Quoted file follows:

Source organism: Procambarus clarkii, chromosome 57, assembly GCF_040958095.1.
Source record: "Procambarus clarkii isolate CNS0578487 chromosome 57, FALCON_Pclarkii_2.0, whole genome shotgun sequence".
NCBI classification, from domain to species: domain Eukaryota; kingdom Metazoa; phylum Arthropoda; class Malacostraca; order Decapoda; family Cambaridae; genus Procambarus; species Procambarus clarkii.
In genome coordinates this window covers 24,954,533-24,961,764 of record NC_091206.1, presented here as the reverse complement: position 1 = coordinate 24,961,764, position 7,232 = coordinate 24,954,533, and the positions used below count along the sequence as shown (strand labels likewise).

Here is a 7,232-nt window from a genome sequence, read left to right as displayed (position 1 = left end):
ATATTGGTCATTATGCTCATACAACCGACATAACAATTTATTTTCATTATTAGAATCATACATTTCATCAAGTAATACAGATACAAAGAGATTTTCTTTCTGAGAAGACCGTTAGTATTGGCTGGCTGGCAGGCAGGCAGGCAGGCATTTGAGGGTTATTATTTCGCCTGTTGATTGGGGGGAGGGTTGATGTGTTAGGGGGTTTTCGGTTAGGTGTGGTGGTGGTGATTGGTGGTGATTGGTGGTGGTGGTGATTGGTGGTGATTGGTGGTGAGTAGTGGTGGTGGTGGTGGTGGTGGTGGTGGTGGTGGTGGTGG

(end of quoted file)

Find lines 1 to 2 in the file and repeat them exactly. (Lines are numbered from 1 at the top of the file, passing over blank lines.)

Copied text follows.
Source organism: Procambarus clarkii, chromosome 57, assembly GCF_040958095.1.
Source record: "Procambarus clarkii isolate CNS0578487 chromosome 57, FALCON_Pclarkii_2.0, whole genome shotgun sequence".